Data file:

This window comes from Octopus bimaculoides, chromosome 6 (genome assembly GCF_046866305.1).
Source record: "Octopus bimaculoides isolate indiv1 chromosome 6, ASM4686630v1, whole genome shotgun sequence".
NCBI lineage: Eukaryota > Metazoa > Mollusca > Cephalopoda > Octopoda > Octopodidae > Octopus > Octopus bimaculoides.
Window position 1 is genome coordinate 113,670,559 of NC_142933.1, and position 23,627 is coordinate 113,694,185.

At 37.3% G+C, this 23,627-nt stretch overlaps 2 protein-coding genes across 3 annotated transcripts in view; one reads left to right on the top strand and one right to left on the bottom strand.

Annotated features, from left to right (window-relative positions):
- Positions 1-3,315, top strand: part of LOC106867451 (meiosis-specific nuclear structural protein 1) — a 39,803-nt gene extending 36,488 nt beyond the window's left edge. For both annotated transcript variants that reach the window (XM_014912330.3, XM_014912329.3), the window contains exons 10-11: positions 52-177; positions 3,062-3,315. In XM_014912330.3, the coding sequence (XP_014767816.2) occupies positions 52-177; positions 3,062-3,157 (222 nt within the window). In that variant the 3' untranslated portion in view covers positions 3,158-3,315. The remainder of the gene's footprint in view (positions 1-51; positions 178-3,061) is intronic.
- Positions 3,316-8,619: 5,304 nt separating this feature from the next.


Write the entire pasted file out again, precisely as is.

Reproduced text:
This window comes from Octopus bimaculoides, chromosome 6 (genome assembly GCF_046866305.1).
Source record: "Octopus bimaculoides isolate indiv1 chromosome 6, ASM4686630v1, whole genome shotgun sequence".
NCBI lineage: Eukaryota > Metazoa > Mollusca > Cephalopoda > Octopoda > Octopodidae > Octopus > Octopus bimaculoides.
Window position 1 is genome coordinate 113,670,559 of NC_142933.1, and position 23,627 is coordinate 113,694,185.

At 37.3% G+C, this 23,627-nt stretch overlaps 2 protein-coding genes across 3 annotated transcripts in view; one reads left to right on the top strand and one right to left on the bottom strand.

Annotated features, from left to right (window-relative positions):
- Positions 1-3,315, top strand: part of LOC106867451 (meiosis-specific nuclear structural protein 1) — a 39,803-nt gene extending 36,488 nt beyond the window's left edge. For both annotated transcript variants that reach the window (XM_014912330.3, XM_014912329.3), the window contains exons 10-11: positions 52-177; positions 3,062-3,315. In XM_014912330.3, the coding sequence (XP_014767816.2) occupies positions 52-177; positions 3,062-3,157 (222 nt within the window). In that variant the 3' untranslated portion in view covers positions 3,158-3,315. The remainder of the gene's footprint in view (positions 1-51; positions 178-3,061) is intronic.
- Positions 3,316-8,619: 5,304 nt separating this feature from the next.